If you have not paid enough tax, your Notice of Assessment will instruct you on how much you need to pay, and when.

Using the services of an accountant at tax time is almost always unnecessary while studying.

Instead, students should be sure to take advantage of MyTax, the Australian Government web-based program offered to simplify lodging a tax return online. Linked to MyGov, MyTax automatically fills information provided by your employer, banks, and government agencies such as Centrelink, though it’s best to crosscheck these amounts with PAYG summaries provided by employers and Centrelink.

With most of the form already filled in, lodging a tax return with MyTax is far simpler than it sounds.


It’s not uncommon to hear people talk about claiming costs back on their tax. This kind of discussion relates to the process of deductions.

While completing your tax return, you are able to reduce the amount of tax you pay by claiming deductions for expenses directly related to earning your income, such as laundering a uniform, or particular forms of travel.  If you have had tax withheld, and earned under the tax-free threshold, or have deductions to claim, you will receive a refund. If you’ve not paid any tax, you receive no refund.

“Everyone thinks that deductions equal a tax refund, but you only ever get back, and I want to stress this, the tax you have paid,” Mr Warwick says.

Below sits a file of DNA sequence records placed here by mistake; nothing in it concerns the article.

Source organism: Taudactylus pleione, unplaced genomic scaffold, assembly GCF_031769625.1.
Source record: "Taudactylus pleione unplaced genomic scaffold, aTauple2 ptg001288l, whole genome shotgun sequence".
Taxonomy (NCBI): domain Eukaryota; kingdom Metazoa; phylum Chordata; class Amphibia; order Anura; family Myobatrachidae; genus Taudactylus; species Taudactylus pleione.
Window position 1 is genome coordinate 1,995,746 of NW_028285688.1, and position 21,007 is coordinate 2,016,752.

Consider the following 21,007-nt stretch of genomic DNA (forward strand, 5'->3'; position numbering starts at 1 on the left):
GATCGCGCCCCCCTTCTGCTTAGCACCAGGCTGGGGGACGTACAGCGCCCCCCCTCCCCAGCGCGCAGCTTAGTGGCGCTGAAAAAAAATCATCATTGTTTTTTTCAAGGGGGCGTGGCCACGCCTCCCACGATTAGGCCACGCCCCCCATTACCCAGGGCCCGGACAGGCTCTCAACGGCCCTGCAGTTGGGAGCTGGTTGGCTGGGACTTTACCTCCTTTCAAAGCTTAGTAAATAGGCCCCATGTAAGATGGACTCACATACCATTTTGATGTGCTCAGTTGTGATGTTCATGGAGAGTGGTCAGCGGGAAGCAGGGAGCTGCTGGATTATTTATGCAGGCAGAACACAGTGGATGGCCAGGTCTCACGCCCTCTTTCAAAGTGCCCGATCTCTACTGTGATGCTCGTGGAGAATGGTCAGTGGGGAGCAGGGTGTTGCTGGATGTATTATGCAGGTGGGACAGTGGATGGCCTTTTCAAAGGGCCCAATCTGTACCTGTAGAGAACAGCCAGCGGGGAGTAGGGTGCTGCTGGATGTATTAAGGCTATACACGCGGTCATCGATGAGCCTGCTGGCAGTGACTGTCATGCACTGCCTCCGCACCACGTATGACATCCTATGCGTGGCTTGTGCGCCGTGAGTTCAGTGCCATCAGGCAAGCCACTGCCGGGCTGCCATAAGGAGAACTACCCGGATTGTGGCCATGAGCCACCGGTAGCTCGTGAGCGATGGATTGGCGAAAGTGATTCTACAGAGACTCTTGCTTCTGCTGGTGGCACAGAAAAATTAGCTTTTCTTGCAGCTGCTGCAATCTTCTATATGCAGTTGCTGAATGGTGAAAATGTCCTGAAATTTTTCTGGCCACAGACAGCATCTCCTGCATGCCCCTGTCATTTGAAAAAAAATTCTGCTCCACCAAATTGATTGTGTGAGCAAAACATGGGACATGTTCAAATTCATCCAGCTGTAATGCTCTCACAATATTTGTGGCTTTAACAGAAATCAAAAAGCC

However, for the average student, deductions are not something to think about yet.

“Don’t complicate things. The $18,200 threshold is there. If you’re not reaching that, don’t go searching for tax deductions. If you are lucky enough to have a job that’s paying you in excess of $18,200, then you need to work out all those things that are deductible for you.”


If your yearly income is $60,000 or less, you may be eligible for the ATO’s Tax Help Program. These programs can put low income earners in touch with trained volunteers, who provide confidential, and free, assistance.

If you have not paid enough tax, and you don’t have the means to pay the correct amount right now, you’re not about to have your life stripped away.

If this is the case, don’t stress. If for any reason you’re having difficulty paying, you can contact the Australian Tax Office to organise a payment plan.

Benjamin Franklin said that nothing is certain but death and taxes, and perhaps that’s why the ‘t’ word strikes such unnecessary fear into the hearts of many.

And though some groaning at the idea of giving up their hard earned dollars may have you think otherwise, paying tax is entirely fair.

Putting a portion of one’s earnings towards creating a better country is far from a bad idea, and the Australian tax system is designed to make sure no one is losing out more than they can afford.

Claire Morley is a third-year Bachelor of Media and Communications (Journalism) student. You can follow her on Twitter @ClaireMorley_ or read her blog Vanity Claire.